U.S. energy companies added oil rigs for a second week in a row as crude prices hovered near their highest levels since 2014, prompting drillers to return to the well pad.Drillers added 6 oil rigs in the week to Feb. 2, bringing the total count up to 765, the highest level since August 2017, General Electric Co’s Baker Hughes energy services firm said in its closely followed report on Friday.
The U.S. rig count, an early indicator of future output, is much higher than a year ago when 583 rigs were active after energy companies started to boost spending in mid-2016 as crude were recovering from a two-year price crash.
U.S. crude futures traded around $65 a barrel this week, near their highest since December 2014. That compares with averages of $50.85 in 2017 and $43.47 in 2016.
Looking ahead, futures were trading around $63 for the balance of 2018 and $58 for calendar 2019 .
In anticipation of higher prices in 2018 than 2017, U.S. financial services firm Cowen & Co said 30 of the roughly 65 E&Ps they track, including Hess Corp , have already provided capital expenditure guidance indicating a 5 percent increase in planned spending over 2017.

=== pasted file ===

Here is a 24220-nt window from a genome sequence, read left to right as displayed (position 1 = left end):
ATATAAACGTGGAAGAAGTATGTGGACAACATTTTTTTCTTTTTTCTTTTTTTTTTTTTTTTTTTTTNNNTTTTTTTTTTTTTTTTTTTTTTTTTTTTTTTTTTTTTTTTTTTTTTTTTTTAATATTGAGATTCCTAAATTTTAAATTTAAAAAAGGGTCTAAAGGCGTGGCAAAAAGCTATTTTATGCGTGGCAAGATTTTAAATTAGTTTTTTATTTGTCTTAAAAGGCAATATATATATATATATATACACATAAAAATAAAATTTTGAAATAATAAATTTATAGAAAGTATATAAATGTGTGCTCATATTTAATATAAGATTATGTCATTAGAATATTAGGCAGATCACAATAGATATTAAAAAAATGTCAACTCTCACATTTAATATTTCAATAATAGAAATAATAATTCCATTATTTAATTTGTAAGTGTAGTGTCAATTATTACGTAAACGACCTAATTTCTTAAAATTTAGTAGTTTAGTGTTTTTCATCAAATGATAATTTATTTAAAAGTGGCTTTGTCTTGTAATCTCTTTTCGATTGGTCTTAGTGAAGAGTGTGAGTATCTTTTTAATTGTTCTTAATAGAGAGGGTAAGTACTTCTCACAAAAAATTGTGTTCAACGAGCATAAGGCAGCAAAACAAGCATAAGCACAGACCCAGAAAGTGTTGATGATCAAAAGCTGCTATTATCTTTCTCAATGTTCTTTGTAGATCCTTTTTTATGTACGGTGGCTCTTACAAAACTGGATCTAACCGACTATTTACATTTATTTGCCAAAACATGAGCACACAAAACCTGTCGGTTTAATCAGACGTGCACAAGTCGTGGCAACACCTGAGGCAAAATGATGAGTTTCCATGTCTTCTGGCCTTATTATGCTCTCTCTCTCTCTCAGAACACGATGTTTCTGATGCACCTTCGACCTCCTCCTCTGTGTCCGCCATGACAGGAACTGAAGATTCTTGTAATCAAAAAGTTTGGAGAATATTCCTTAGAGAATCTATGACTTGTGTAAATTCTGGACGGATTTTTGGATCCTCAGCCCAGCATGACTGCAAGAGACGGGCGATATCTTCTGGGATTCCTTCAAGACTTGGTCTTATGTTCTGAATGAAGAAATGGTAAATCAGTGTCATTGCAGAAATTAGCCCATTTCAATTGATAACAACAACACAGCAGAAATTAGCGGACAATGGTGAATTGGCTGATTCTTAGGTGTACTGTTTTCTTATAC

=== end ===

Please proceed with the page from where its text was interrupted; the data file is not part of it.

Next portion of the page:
Hess said it would spend $2.1 billion in 2018 mostly in North Dakota and Guyana, keeping its capital budget unchanged form 2017.
Cowen said the E&Ps it tracks planned to spend about $66.1 billion on drilling and completions in the lower 48 U.S. states in 2017, about 53 percent over what they planned to spend in 2016.
Analysts at Simmons & Co, energy specialists at U.S. investment bank Piper Jaffray, this week slightly increased their forecast the total oil and natural gas rig count to an average of 1,006 in 2018 and 1,131 in 2019. Two weeks ago, they forecast 1,004 in 2018 and 1,128 in 2019.
There were 946 oil and natural gas rigs active on Feb 2. On average, there were 876 rigs available for service in 2017, 509 in 2016 and 978 in 2015. Most rigs produce both oil and gas.
The U.S. Energy Information Administration in January projected U.S. production would rise to a record high annual average of 10.3 million barrels per day in 2018 and 10.9 million bpd in 2019, up from 9.3 million bpd in 2017.
The current all-time U.S. output annual peak was in 1970 at 9.6 million bpd, according to federal energy data.
(Reporting by Scott DiSavino; Editing by Meredith Mazzilli)